Where else do opportunities open up?
We also love Brazil. Think about what Brazilian banks have been through: In 2016, you had a huge inflation scare in Brazil and a commodity bust pushing the country into a horrible recession. On top of that, Dilma Rousseff, Brazil’s president, was removed from office. Hence, the period of 2016 to 2018 was a horrific event where Brazilian stocks were destroyed. And then, Brazil got hit hard by Covid. So if you’re a Brazilian bank and you’re still standing, you’ve just survived two colossal historic shocks. As a result, from an upside/downside perspective you have tremendous value. The EWZ ETF which tracks an index of companies in Brazil is another case where you have a very decent capitulation score. And here’s the most important part: Emerging market stocks - just like gold - do incredibly well when you have a shortened hiking cycle in the U.S., or if the Fed gets knocked into pausing a hiking cycle.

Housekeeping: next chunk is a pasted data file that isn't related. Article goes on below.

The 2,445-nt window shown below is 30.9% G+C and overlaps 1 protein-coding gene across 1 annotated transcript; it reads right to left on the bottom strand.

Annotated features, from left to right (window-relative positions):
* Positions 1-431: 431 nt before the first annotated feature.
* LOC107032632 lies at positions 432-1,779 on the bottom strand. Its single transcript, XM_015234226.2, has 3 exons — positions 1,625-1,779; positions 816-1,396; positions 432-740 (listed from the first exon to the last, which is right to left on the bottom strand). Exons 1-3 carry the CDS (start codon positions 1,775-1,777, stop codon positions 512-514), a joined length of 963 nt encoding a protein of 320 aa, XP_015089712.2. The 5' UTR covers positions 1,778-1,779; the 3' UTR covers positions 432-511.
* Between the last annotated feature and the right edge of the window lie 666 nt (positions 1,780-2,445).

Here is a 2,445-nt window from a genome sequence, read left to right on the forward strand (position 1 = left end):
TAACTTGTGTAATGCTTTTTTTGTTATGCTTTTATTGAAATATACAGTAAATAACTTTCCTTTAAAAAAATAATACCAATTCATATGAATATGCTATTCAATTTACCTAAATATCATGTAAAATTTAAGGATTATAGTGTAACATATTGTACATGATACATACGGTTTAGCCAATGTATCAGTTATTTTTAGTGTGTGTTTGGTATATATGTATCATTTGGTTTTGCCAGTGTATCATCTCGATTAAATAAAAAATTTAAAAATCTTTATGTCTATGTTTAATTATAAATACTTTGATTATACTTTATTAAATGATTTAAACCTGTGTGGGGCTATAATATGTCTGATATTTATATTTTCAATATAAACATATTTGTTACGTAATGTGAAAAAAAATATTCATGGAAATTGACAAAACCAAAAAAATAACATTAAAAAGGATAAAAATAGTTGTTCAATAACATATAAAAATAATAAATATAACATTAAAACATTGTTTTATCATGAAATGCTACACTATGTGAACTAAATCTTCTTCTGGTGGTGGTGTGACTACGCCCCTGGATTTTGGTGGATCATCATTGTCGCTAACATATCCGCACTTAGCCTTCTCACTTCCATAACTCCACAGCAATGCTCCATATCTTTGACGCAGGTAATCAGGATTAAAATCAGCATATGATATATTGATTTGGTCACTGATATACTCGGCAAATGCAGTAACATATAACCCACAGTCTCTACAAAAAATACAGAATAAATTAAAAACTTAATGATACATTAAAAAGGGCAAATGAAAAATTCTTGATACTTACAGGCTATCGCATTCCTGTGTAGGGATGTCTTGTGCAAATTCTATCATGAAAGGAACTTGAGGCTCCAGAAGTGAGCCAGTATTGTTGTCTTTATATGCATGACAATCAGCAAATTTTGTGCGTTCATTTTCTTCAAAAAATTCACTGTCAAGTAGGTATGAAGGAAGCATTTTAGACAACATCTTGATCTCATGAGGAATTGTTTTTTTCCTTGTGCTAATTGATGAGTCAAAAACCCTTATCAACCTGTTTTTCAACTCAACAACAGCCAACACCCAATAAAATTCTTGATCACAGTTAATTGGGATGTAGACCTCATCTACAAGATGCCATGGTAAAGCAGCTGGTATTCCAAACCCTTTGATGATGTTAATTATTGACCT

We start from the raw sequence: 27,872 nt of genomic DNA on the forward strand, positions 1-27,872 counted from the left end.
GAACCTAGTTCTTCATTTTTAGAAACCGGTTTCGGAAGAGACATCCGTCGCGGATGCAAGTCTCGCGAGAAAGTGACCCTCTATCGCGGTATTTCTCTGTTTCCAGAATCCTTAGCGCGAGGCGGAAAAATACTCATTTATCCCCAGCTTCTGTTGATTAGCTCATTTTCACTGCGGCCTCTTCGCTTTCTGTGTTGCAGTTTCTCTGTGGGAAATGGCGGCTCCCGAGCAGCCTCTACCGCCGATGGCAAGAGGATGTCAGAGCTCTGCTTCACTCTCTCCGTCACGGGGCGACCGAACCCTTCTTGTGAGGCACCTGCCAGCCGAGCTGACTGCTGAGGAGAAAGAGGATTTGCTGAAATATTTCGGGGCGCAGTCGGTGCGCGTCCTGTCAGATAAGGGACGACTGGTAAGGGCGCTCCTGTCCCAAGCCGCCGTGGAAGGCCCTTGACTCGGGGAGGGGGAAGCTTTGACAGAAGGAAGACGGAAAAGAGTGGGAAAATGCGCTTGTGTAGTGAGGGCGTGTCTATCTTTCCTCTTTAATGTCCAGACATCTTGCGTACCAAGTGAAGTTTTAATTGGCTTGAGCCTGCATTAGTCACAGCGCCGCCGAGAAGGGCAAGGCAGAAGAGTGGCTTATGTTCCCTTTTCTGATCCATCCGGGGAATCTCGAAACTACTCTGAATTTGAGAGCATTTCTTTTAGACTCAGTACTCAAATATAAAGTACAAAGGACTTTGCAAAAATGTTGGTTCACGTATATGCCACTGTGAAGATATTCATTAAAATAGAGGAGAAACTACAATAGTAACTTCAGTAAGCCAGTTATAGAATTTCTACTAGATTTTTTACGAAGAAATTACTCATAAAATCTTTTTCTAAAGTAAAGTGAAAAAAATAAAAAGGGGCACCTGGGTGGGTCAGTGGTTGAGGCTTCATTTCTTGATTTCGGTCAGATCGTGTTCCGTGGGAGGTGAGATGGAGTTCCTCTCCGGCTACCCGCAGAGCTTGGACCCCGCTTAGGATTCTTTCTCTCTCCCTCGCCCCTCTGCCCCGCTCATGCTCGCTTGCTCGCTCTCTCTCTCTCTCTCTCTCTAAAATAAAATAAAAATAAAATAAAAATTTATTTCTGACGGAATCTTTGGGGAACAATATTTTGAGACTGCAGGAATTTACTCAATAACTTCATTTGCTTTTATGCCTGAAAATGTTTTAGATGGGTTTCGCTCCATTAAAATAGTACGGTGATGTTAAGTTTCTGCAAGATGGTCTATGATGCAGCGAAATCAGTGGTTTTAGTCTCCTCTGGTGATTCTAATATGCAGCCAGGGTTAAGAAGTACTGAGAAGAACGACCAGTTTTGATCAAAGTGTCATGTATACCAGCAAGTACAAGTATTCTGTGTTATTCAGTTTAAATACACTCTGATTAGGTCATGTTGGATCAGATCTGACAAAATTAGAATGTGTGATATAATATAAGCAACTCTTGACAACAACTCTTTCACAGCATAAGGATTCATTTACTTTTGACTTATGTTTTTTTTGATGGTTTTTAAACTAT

Why do you think that will be the case? The Federal Reserve signaled just a few weeks ago that it intends to raise benchmark interest rates three times next year.
Let’s take a quick look back: In the post-Lehman era, the Fed hiked rates nine times. And, if you add in quantitative tightening - the rundown of the Fed’s balance sheet - they actually hiked rates 15 times between December 2015 and 2018. That’s because quantitative tightening has a very similar power as rate hikes. In addition to that, we had the taper period in 2014. So actually, the tightening cycle was 2014 to 2018. Put differently: We had a five-year tightening cycle, and typically emerging market stocks and gold do very poorly through a long-embedded hiking cycle.